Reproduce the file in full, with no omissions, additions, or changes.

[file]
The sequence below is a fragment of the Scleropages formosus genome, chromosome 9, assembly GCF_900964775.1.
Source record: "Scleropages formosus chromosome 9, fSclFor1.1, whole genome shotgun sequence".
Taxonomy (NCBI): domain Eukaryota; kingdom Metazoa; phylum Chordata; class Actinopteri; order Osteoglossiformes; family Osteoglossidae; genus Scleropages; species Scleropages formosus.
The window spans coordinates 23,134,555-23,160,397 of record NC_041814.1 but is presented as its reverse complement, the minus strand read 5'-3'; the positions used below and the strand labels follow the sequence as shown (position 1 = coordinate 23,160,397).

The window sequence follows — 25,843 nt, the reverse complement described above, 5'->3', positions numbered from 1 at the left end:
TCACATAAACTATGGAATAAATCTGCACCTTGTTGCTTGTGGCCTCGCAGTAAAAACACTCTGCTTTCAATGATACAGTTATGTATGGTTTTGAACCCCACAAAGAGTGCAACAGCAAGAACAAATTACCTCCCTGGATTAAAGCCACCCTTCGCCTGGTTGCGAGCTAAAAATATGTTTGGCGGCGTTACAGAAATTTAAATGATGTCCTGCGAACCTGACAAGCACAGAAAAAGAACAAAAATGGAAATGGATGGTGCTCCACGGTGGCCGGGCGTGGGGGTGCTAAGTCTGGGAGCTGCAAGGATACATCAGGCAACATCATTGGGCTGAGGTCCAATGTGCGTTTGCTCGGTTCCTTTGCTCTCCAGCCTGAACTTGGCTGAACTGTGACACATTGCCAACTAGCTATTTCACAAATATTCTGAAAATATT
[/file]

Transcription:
The sequence below is a fragment of the Scleropages formosus genome, chromosome 9, assembly GCF_900964775.1.
Source record: "Scleropages formosus chromosome 9, fSclFor1.1, whole genome shotgun sequence".
Taxonomy (NCBI): domain Eukaryota; kingdom Metazoa; phylum Chordata; class Actinopteri; order Osteoglossiformes; family Osteoglossidae; genus Scleropages; species Scleropages formosus.
The window spans coordinates 23,134,555-23,160,397 of record NC_041814.1 but is presented as its reverse complement, the minus strand read 5'-3'; the positions used below and the strand labels follow the sequence as shown (position 1 = coordinate 23,160,397).

The window sequence follows — 25,843 nt, the reverse complement described above, 5'->3', positions numbered from 1 at the left end:
TCACATAAACTATGGAATAAATCTGCACCTTGTTGCTTGTGGCCTCGCAGTAAAAACACTCTGCTTTCAATGATACAGTTATGTATGGTTTTGAACCCCACAAAGAGTGCAACAGCAAGAACAAATTACCTCCCTGGATTAAAGCCACCCTTCGCCTGGTTGCGAGCTAAAAATATGTTTGGCGGCGTTACAGAAATTTAAATGATGTCCTGCGAACCTGACAAGCACAGAAAAAGAACAAAAATGGAAATGGATGGTGCTCCACGGTGGCCGGGCGTGGGGGTGCTAAGTCTGGGAGCTGCAAGGATACATCAGGCAACATCATTGGGCTGAGGTCCAATGTGCGTTTGCTCGGTTCCTTTGCTCTCCAGCCTGAACTTGGCTGAACTGTGACACATTGCCAACTAGCTATTTCACAAATATTCTGAAAATATT